Meet serpentine dancer Loie Fuller! She pioneered modern dance using fabric, cutting-edge lighting technology and her own genius to revolutionize dance. Choreographer Deb Slater tells us about Loie’s lasting impact.
The shocking story of Phoolan Devi, the Bandit Queen, who started as an abused child bride, became a notorious criminal fugitive and eventually was elected to India’s Parliament. Though she was assassinated in 2001 the legend of the Bandit Queen lives on. Los Angeles Superior Court Judge, Neetu Badhan-Smith, tells the story of this powerful female avenger. Be advised, video includes mention of sexual assault.
Co-founder and Lead Editor, Farrel Levy, organized a shoot with girls from Hamilton High School’s Academy of Music Magnet in Los Angeles. Academy director, Marlene Zuccaro had been excited about the work of Look What She Did and felt that many of her students would be as well. She found girls who were interested in doing the research and who were comfortable being on camera. Marlene worked with them to refine their presentations before the day of the shoot.
Four students spoke about Barbara Johns, Lorraine Hansberry, Katy Jurado and Gwendolyn Brooks. Another student acted as Director of Photography.
This was our second venture into filming with high school students and it was another success. The students enjoyed themselves and reaffirmed the need for sharing stories of female role models.
Madam C.J. Walker was born into slavery as Sarah Breedlove, but became the first self-made female millionaire in the US, creating a beauty empire that helped African-American women celebrate their natural beauty. Using her influence to push for anti-lynching laws before the Civil Rights Movement, she also became a model entrepreneur. Listen to writer Wendy Calhoun tell Madam C.J.’s story.
This month we’re proud to offer this interview with the beautiful and brilliant poet Jane Hirshfield. I met Jane through the Philosophical Club in San Francisco, a meeting place for artists and scientists convened by Lucia Jacobs (both artist and scientist). I am always impressed with Jane’s comments at these gatherings— both scholarly and humanist, an irresistible combination. I know you will enjoy her insightful interview and I hope it will inspire you to read Jane’s work as well as that of her subject, Ono no Komachi. We have so much to learn from the women who came before us. From Komachi: Wash the cheater’s book and his lies will fade away…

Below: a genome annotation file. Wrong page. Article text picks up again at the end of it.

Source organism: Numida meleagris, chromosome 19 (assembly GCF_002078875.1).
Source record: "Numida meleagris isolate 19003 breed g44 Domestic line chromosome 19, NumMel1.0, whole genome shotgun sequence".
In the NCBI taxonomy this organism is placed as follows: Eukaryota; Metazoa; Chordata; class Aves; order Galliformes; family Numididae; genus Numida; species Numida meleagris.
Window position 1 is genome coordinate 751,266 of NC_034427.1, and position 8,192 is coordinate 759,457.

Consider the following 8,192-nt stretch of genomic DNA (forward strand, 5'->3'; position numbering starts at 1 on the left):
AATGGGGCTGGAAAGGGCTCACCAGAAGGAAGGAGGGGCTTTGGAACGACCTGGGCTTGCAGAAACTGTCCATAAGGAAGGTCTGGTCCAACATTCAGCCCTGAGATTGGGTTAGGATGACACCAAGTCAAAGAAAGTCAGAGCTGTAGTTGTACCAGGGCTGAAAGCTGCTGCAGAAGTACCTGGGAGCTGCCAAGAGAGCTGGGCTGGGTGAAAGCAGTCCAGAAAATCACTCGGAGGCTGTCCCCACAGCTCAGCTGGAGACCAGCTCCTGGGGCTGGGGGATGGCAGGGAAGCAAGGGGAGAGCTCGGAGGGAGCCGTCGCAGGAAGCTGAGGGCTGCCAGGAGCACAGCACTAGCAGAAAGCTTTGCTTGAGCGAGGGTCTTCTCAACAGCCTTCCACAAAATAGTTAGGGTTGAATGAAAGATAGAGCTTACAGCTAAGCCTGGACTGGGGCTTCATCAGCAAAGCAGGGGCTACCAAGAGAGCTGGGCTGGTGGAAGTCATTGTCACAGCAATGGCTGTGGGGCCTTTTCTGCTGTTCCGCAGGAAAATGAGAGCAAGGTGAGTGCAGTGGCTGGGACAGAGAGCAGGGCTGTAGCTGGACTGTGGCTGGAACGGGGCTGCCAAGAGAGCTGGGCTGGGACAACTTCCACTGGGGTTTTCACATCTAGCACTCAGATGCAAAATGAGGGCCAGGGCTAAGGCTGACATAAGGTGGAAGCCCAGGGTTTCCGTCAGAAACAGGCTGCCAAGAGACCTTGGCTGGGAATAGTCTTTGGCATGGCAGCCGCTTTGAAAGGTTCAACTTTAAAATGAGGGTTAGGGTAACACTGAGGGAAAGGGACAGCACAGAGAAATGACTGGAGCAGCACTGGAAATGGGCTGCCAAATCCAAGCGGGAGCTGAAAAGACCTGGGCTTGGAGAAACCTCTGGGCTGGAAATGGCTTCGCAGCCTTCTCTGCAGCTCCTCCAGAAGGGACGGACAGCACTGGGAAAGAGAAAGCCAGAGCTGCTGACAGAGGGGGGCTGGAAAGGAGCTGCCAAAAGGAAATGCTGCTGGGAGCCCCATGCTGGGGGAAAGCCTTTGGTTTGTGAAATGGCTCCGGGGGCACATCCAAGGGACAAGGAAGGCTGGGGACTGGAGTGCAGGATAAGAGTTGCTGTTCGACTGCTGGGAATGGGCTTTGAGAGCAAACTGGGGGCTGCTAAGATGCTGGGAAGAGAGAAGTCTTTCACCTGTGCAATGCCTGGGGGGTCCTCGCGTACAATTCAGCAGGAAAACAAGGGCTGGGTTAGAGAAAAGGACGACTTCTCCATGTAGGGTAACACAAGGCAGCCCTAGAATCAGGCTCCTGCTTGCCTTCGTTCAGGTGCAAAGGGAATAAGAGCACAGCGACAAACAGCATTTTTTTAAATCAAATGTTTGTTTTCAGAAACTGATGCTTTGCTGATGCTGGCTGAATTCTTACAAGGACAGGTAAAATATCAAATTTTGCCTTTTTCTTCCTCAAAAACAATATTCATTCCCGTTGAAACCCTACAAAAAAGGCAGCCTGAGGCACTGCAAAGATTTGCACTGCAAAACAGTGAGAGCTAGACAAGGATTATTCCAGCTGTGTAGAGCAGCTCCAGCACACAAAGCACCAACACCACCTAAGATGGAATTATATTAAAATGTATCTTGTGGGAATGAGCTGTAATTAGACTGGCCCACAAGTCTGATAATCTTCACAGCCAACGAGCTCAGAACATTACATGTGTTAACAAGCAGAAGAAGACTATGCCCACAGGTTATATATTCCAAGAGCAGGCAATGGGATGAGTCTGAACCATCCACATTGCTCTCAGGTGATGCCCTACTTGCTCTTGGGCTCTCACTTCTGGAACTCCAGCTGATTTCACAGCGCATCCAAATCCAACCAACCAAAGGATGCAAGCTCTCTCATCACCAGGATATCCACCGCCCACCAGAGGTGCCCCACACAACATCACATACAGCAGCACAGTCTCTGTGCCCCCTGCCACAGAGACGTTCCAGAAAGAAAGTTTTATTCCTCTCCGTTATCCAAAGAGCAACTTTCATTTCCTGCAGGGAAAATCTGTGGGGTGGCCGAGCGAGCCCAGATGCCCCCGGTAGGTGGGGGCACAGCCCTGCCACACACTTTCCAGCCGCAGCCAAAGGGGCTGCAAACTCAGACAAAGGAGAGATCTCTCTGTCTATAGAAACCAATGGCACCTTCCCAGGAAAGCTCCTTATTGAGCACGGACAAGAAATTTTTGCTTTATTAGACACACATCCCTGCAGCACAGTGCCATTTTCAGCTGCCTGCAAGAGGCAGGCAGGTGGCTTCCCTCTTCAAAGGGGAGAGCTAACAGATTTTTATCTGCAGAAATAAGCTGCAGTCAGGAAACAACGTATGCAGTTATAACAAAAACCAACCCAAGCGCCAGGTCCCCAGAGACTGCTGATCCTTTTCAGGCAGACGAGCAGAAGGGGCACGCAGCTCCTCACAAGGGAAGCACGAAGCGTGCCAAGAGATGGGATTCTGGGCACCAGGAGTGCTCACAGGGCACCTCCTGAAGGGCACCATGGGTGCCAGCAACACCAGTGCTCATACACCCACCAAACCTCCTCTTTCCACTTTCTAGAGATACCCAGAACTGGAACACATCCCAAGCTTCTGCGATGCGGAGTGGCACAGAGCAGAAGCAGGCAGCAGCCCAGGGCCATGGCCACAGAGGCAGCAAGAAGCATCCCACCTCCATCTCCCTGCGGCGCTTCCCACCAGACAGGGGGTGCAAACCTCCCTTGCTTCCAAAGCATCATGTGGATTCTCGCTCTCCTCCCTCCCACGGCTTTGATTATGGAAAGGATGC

Award-winning poet, essayist, and translator Jane Hirshfield tells us about ancient Japanese poet Ono no Komachi, a woman whose work feels so contemporary that it speaks to Jane as if it is her own experience. Komachi is one of the very few women in the Japanese Thirty-Six Immortals of Poetry. She wrote brilliantly with a mastery of language that made her a legend in her own time… and for the next two millennia. Jane Hirshfield brings to life the work of this astonishing woman.
We celebrated Women’s History Month at The Ebell of Los Angeles– LA’s oldest women’s club– this past March in an event co-hosted by Cynthia Comsky and Mikki Brisk. It was a delightful and inspiring evening where we showed several of our videos and had storytellers Jill Klein, Sylvie Drake Jurras and Renée Threatte (via FaceTime) on hand to talk about their astonishing women subjects.
Anytime we gather people to view and discuss our videos, we come away empowered and energized. People were fascinated by Queen Hatshepsut, “Her Majesty the King,” deeply moved by the bravery of Ruby Bridges, astonished by the impact of Clara Shortridge Foltz and intrigued by the ingenuity of Mrs. H. W. R. Strong, the founder of The Ebell.
The evening ended on a joyous note with women in the audience telling us about women they know who have been left out of history.
A special than you to Meredyth Deighton, Julia Soto, Tina Tangalakis and all the staff at The Ebell for their work and support. We look forward to celebrating more amazing women with the amazing women at The Ebell in the future!
Photos: Boone Studios and Ebell of Los Angeles